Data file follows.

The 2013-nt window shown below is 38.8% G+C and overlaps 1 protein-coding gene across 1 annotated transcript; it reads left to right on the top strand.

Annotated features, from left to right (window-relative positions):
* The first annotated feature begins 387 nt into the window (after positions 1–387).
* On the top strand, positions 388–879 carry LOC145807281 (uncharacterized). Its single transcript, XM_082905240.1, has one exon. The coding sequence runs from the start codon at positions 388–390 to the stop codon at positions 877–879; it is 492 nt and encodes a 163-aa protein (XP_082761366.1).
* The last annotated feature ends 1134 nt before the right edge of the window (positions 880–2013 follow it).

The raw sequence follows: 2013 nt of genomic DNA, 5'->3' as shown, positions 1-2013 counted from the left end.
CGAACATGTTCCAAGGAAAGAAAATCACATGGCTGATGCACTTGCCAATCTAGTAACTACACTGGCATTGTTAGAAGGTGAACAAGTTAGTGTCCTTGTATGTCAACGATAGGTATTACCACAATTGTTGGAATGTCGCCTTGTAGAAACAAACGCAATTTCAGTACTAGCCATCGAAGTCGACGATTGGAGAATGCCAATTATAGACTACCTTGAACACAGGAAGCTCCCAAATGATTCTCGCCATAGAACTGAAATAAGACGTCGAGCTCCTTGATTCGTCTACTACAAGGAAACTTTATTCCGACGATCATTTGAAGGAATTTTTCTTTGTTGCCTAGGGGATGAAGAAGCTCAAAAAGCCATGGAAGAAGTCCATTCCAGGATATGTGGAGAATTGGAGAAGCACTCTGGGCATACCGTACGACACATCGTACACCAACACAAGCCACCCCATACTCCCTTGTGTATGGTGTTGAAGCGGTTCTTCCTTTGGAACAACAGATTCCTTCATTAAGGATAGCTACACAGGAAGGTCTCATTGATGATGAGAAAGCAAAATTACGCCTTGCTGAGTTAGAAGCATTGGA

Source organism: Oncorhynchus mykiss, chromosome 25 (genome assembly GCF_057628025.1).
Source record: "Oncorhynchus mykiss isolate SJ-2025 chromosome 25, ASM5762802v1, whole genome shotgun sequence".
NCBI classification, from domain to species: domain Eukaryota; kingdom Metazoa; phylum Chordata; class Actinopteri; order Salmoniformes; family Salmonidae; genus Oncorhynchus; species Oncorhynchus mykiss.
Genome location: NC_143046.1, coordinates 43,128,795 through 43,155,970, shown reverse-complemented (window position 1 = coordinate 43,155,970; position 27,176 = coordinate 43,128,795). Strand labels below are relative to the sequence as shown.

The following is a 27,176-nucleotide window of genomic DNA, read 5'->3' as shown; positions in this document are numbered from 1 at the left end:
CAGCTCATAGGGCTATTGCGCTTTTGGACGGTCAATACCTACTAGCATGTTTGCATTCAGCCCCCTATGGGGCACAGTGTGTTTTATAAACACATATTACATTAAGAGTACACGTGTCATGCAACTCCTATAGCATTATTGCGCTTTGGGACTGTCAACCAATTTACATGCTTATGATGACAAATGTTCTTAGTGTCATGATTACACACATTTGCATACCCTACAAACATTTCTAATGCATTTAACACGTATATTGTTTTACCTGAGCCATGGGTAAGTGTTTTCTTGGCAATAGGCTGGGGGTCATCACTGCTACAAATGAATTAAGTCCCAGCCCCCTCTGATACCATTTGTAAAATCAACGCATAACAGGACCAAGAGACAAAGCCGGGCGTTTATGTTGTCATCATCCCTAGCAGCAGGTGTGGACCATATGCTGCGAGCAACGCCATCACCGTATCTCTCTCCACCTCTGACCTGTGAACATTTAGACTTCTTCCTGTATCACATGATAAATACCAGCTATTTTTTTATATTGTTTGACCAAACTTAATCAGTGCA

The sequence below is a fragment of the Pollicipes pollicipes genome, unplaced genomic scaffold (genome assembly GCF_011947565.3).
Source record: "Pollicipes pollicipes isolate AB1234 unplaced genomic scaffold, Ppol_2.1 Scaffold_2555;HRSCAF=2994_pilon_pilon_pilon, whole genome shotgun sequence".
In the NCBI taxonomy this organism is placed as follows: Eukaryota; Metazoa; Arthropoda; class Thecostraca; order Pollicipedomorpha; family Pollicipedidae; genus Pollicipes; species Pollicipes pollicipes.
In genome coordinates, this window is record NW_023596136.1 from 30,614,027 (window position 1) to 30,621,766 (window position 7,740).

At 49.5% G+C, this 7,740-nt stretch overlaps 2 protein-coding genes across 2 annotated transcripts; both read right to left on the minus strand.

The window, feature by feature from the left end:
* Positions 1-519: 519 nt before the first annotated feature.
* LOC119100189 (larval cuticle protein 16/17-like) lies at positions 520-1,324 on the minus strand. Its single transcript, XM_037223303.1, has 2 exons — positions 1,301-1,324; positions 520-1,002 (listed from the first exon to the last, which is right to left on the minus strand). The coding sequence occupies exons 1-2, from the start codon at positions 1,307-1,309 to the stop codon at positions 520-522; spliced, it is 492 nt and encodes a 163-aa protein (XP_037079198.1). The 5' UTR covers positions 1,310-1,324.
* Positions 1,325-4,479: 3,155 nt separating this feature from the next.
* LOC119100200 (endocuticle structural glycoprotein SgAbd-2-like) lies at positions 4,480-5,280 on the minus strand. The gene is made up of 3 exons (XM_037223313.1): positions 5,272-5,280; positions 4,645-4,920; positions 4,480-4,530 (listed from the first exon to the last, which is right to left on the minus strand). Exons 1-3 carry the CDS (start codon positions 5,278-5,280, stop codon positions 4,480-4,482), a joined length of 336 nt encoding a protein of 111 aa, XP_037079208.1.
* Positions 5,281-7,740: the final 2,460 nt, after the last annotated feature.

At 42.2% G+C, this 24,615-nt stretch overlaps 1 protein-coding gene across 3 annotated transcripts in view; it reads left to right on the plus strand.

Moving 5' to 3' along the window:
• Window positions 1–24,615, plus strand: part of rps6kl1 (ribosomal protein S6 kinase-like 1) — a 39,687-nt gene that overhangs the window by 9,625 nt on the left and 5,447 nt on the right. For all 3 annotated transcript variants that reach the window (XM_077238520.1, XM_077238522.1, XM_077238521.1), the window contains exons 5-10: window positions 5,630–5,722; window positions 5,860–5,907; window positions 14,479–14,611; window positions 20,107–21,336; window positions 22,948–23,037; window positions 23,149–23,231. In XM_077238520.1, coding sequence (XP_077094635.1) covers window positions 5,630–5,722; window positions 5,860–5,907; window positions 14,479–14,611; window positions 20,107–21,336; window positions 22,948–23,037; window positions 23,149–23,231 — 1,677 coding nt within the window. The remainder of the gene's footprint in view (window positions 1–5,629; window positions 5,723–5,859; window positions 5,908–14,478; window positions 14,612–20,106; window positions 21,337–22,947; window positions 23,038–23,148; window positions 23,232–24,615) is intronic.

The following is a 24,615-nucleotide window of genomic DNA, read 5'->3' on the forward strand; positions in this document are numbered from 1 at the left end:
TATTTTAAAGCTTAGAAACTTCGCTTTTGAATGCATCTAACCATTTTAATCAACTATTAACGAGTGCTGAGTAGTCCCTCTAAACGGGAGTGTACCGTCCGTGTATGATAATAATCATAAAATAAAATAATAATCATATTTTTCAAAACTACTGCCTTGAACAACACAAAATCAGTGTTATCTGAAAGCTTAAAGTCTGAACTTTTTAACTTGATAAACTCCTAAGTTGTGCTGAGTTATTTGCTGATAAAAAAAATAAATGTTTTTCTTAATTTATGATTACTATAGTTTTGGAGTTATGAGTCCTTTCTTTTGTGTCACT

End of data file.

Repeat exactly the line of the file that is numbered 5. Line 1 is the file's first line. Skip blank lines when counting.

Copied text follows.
* The last annotated feature ends 1134 nt before the right edge of the window (positions 880–2013 follow it).